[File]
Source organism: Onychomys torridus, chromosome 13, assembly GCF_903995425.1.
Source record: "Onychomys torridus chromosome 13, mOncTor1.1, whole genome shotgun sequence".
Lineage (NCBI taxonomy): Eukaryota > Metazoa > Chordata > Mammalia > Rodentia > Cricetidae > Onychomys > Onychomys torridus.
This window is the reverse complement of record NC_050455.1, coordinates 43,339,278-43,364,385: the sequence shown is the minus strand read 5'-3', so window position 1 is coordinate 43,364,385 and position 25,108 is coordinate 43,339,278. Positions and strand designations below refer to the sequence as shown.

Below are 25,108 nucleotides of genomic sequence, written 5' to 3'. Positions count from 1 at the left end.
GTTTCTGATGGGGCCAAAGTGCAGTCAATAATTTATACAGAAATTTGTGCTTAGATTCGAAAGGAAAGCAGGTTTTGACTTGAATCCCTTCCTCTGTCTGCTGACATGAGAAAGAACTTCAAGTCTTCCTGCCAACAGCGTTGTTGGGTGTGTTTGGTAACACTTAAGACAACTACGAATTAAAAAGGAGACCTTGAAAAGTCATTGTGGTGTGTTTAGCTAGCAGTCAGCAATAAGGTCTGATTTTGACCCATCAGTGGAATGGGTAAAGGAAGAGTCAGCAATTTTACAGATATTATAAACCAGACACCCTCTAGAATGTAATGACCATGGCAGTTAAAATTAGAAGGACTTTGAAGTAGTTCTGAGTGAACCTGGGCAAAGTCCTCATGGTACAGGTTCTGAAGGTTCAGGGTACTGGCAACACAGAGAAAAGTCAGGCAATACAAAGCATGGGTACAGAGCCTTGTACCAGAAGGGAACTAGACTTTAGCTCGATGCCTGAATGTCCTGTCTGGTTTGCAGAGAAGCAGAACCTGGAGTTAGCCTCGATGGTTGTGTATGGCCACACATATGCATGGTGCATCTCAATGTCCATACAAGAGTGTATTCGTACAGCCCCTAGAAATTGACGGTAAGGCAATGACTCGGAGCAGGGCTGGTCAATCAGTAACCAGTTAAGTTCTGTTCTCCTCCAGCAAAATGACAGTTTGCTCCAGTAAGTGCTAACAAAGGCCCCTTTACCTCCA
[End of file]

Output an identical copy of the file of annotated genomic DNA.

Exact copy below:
Source organism: Onychomys torridus, chromosome 13, assembly GCF_903995425.1.
Source record: "Onychomys torridus chromosome 13, mOncTor1.1, whole genome shotgun sequence".
Lineage (NCBI taxonomy): Eukaryota > Metazoa > Chordata > Mammalia > Rodentia > Cricetidae > Onychomys > Onychomys torridus.
This window is the reverse complement of record NC_050455.1, coordinates 43,339,278-43,364,385: the sequence shown is the minus strand read 5'-3', so window position 1 is coordinate 43,364,385 and position 25,108 is coordinate 43,339,278. Positions and strand designations below refer to the sequence as shown.

Below are 25,108 nucleotides of genomic sequence, written 5' to 3'. Positions count from 1 at the left end.
GTTTCTGATGGGGCCAAAGTGCAGTCAATAATTTATACAGAAATTTGTGCTTAGATTCGAAAGGAAAGCAGGTTTTGACTTGAATCCCTTCCTCTGTCTGCTGACATGAGAAAGAACTTCAAGTCTTCCTGCCAACAGCGTTGTTGGGTGTGTTTGGTAACACTTAAGACAACTACGAATTAAAAAGGAGACCTTGAAAAGTCATTGTGGTGTGTTTAGCTAGCAGTCAGCAATAAGGTCTGATTTTGACCCATCAGTGGAATGGGTAAAGGAAGAGTCAGCAATTTTACAGATATTATAAACCAGACACCCTCTAGAATGTAATGACCATGGCAGTTAAAATTAGAAGGACTTTGAAGTAGTTCTGAGTGAACCTGGGCAAAGTCCTCATGGTACAGGTTCTGAAGGTTCAGGGTACTGGCAACACAGAGAAAAGTCAGGCAATACAAAGCATGGGTACAGAGCCTTGTACCAGAAGGGAACTAGACTTTAGCTCGATGCCTGAATGTCCTGTCTGGTTTGCAGAGAAGCAGAACCTGGAGTTAGCCTCGATGGTTGTGTATGGCCACACATATGCATGGTGCATCTCAATGTCCATACAAGAGTGTATTCGTACAGCCCCTAGAAATTGACGGTAAGGCAATGACTCGGAGCAGGGCTGGTCAATCAGTAACCAGTTAAGTTCTGTTCTCCTCCAGCAAAATGACAGTTTGCTCCAGTAAGTGCTAACAAAGGCCCCTTTACCTCCA